Caregivers
 


By Dr. Nora DeVoe, Ph.D.
Geriatric Care Manager

 

Keep Your Bones Healthy and Strong

About 10 million adults have osteoporosis and 44 million people who have low bone density are at risk for the condition. Osteoporosis can have serious ramifications, since it results in poor bone quality that increases the risk for fractures- but it is preventable and manageable with lifestyle strategies and medications if needed.

Age makes us susceptible to osteoporosis because as we get older bone remodeling (the constant breakdown of old bone and rebuilding of new bone) shifts out of balance, and more bone is broken down than is rebuilt. Gender is also key: in women, the drop in estrogen levels that accompanies menopause inhibits the formation of new bone. Other risk factors include a family history, sustaining a minimal trauma fracture, certain comorbidities such as overactive thyroid, gastrointestinal conditions that impede the absorption of calcium, such as Crohn's disease and ulcerative colitis, taking medications that can weaken bones such as corticosteroids, and lifestyle factors such as a diet poor in calcium and vitamin D, drinking alcohol which impedes the absorption of calcium, smoking, and leading a sedentary lifestyle.

Older women are more likely to develop osteoporosis, but older men are by no means immune to the disease. They also tend to go undiagnosed since they are less likely than women to be referred for bone density screening. Risk factors that make men vulnerable include having female relatives with osteoporosis or parents who suffered hip fractures, along with taking steroids or prostate cancer drugs, gastrointestinal diseases, and excessive alcohol consumption.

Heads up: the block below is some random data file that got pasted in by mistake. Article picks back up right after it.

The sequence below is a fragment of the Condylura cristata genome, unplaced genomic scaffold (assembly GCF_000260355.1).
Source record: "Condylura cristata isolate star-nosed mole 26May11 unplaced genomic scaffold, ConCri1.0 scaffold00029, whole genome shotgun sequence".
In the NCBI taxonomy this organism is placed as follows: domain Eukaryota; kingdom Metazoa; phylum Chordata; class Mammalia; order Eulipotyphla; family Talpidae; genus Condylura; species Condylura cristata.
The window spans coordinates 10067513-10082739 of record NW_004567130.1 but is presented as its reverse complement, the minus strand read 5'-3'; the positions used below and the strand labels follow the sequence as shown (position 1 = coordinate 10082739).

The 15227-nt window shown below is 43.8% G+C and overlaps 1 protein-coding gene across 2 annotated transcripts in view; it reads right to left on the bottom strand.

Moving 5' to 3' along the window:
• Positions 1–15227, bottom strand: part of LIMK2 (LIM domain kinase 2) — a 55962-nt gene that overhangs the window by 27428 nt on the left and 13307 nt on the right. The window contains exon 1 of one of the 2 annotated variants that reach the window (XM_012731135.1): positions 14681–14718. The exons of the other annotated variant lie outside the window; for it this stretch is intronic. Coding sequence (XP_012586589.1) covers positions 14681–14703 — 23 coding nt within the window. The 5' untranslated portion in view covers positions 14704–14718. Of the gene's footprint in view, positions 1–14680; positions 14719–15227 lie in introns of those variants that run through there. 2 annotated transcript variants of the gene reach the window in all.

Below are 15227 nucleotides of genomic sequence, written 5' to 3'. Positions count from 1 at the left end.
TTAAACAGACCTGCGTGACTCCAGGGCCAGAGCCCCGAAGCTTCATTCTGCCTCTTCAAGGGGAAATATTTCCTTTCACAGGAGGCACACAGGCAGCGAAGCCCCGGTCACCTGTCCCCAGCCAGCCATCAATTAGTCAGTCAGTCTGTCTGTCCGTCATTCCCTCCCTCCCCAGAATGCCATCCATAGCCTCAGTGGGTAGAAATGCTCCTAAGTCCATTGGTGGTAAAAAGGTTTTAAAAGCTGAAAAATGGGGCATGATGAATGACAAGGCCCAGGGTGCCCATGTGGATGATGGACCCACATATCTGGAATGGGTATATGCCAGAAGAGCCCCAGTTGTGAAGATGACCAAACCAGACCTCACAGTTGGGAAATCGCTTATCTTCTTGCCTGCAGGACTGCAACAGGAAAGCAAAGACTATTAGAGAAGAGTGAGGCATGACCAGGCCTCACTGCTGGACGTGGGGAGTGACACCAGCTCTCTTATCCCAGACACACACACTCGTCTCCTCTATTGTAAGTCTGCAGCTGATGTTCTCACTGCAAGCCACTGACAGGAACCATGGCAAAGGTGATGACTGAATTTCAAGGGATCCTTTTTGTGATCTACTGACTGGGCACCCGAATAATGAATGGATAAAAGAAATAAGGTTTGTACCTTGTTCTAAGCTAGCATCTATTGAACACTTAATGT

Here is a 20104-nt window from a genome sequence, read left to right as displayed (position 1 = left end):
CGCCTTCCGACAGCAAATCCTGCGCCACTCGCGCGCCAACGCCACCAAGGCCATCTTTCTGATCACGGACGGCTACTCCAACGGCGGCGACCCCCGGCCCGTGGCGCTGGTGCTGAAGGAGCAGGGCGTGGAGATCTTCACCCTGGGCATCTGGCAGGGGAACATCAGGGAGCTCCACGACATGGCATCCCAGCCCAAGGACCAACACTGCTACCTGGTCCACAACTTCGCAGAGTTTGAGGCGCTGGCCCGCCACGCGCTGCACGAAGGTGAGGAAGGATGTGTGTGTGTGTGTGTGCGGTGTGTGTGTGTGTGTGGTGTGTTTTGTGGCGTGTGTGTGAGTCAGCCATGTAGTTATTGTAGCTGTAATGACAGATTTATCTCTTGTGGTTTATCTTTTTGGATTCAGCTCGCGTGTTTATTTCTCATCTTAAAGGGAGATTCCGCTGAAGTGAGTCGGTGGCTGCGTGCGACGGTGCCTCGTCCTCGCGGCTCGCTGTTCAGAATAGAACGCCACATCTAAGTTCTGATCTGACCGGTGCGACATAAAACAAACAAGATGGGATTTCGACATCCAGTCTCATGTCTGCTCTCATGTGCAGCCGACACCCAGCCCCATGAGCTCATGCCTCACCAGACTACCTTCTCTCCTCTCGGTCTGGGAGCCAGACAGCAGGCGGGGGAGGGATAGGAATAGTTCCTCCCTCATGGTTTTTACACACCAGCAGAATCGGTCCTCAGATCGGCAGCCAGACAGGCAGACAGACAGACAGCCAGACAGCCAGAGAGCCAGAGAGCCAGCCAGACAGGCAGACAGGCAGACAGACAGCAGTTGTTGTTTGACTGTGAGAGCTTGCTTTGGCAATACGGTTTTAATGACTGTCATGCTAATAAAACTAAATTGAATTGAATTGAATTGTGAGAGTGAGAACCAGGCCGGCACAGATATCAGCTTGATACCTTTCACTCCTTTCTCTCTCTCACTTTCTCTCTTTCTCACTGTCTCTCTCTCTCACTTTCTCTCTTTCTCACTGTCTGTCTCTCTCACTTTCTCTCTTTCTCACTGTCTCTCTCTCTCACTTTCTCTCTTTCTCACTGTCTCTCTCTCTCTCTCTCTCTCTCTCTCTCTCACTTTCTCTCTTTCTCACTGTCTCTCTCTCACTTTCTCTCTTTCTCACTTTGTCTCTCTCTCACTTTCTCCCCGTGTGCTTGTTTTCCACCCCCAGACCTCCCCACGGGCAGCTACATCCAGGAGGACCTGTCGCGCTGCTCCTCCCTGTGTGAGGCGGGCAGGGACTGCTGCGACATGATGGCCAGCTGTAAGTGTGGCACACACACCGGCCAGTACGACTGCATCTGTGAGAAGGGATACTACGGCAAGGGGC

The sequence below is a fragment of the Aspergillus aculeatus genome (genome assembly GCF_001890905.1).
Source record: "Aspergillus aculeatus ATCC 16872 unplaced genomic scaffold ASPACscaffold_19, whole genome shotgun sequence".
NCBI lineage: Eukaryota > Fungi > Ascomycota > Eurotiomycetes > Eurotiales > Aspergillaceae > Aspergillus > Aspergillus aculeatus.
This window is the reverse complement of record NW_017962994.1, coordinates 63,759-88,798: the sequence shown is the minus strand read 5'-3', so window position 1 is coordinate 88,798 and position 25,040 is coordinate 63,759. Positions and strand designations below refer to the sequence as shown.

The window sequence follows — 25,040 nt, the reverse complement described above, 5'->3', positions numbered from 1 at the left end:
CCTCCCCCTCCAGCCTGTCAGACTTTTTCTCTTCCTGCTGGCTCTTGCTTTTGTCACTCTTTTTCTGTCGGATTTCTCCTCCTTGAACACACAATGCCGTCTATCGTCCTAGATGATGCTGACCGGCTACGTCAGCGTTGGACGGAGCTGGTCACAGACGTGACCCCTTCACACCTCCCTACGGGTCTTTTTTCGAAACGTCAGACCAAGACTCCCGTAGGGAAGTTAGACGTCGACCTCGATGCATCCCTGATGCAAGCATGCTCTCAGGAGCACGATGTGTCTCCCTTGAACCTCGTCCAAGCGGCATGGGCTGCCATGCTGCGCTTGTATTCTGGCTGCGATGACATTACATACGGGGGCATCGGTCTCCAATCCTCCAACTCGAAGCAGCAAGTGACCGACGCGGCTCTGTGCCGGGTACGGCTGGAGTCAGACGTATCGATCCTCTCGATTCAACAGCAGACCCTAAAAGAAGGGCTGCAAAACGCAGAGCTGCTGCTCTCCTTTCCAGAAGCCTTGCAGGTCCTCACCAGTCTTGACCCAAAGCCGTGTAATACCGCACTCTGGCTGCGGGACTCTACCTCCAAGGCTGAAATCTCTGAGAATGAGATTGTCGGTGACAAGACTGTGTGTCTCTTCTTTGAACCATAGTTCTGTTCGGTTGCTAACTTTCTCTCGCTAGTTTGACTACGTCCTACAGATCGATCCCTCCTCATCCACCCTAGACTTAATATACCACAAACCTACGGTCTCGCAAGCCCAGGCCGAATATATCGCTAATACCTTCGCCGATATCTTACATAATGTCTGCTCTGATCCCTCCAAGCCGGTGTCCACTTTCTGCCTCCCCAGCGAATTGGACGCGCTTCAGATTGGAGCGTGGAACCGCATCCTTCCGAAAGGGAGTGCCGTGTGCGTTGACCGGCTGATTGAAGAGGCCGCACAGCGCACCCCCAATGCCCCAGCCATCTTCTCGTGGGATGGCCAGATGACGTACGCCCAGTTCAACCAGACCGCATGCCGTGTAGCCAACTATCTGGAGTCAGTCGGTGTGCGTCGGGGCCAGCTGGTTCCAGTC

Ensure that your diet supports your bones by consuming plenty of calcium. Not only does this mineral help build bones, it also helps the heart, muscles, and nerves function properly. If you do not get enough of it, your body will take calcium from your bones to compensate. The recommended daily calcium intake is between 1000-1200 mg per day for men and women. You also need to get sufficient Vitamin D, which helps the body absorb calcium from the food you eat.

Weight bearing exercises or activities that force you to work against gravity, supporting your own body weight, also strengthen bones because it places them under stress, which stimulates remodeling. Medications, particularly biphosphonate drugs, may be prescribed for the management of osteoporosis. These drugs reduce the risk for hip and vertebral fractures. Biphosphonate drugs preserve bone strength by inhibiting bone breakdown.

Being proactive is one of the best ways to slow or prevent problems with your bones as you get older. Keeping your bones healthy and strong is very manageable and preventable through lifestyle strategies.

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Nora DeVoe is a Gerontologist specializing in Eldercare and Caregiver issues. She may be reached at (716) 667-7299.  
 
 
 




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